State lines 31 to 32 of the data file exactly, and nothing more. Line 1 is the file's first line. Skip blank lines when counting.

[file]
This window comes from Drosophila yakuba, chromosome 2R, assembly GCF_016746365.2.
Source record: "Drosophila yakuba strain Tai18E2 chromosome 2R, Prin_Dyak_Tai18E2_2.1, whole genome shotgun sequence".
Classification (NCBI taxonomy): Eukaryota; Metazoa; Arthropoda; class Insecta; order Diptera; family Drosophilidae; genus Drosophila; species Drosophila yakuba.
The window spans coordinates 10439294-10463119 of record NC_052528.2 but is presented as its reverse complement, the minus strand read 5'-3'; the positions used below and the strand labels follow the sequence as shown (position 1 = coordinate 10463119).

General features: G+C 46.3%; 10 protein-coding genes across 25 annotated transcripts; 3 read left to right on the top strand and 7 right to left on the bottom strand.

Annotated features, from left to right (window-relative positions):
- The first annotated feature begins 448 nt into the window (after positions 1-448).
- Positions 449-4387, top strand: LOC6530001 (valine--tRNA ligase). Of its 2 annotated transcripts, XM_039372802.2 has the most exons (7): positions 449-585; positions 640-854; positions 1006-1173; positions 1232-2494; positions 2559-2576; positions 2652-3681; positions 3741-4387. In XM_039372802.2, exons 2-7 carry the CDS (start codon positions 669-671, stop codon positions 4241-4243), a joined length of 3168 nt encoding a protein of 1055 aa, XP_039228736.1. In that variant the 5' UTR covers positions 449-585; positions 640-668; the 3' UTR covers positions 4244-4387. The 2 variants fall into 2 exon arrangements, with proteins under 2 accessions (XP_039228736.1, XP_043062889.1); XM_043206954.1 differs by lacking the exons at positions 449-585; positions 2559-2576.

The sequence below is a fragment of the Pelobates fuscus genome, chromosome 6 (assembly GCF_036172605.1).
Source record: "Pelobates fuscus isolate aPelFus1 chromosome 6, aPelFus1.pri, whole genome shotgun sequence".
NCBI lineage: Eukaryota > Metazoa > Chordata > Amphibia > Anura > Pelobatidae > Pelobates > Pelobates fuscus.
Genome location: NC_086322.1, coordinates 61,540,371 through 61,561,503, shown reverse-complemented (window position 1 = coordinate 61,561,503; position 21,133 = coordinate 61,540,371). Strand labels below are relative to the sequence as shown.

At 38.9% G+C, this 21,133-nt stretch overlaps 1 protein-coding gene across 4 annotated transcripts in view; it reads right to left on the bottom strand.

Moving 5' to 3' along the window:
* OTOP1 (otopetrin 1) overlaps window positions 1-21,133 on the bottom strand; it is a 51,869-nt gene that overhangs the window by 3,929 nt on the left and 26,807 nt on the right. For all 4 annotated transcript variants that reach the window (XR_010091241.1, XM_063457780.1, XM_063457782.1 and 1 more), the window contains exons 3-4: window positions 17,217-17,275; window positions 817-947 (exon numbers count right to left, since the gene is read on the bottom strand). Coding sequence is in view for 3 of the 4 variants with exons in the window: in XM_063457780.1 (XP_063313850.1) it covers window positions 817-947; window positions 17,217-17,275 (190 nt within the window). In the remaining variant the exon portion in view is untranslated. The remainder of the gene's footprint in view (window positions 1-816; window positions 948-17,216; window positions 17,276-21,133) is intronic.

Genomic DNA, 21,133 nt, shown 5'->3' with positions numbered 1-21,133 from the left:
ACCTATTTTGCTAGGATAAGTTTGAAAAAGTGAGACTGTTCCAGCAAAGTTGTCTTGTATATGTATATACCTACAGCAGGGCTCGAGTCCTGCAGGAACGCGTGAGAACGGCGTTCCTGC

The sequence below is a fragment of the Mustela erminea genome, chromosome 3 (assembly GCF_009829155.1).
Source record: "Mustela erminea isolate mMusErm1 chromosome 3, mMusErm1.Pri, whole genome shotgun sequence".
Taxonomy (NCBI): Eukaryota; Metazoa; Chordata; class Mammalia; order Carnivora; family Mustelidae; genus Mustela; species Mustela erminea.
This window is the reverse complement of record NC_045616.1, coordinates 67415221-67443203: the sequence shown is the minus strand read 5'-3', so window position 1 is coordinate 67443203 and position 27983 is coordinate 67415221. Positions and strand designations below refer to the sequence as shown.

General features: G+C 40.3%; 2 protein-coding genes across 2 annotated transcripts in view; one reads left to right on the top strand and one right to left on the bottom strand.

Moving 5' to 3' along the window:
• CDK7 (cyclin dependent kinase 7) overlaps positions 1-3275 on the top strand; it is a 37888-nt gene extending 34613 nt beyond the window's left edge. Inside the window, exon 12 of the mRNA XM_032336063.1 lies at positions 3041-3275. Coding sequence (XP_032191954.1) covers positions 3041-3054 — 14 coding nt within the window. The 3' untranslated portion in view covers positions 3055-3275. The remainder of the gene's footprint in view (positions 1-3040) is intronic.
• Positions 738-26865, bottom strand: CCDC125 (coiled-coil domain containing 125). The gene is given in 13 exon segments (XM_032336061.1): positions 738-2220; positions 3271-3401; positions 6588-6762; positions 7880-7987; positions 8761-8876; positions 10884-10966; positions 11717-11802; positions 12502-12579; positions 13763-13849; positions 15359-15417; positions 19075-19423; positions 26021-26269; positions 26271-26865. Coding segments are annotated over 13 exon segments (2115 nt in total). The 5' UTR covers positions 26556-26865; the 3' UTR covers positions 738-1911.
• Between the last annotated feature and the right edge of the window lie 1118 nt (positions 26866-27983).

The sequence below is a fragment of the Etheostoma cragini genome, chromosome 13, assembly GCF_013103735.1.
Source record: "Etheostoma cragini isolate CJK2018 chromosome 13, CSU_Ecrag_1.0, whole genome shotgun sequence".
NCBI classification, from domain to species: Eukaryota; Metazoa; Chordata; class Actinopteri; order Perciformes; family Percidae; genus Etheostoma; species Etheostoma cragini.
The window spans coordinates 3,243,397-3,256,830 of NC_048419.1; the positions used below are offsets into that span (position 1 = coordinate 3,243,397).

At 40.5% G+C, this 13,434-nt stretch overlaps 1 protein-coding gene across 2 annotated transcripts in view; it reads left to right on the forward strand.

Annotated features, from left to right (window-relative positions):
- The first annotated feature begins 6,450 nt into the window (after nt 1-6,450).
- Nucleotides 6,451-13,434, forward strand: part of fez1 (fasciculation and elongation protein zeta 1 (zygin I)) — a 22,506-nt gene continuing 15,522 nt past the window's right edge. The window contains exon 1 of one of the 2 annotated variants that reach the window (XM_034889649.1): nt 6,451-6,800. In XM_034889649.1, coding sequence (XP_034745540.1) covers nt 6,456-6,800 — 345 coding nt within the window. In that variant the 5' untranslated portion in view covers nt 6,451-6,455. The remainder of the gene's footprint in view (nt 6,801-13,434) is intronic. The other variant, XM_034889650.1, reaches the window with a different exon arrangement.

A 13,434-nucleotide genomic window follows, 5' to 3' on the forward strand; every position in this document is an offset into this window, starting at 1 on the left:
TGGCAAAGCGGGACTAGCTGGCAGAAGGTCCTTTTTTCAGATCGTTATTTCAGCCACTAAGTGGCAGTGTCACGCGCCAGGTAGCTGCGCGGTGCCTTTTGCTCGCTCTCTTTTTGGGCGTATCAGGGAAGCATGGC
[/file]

At 40.5% G+C, this 13,434-nt stretch overlaps 1 protein-coding gene across 2 annotated transcripts in view; it reads left to right on the forward strand.

Annotated features, from left to right (window-relative positions):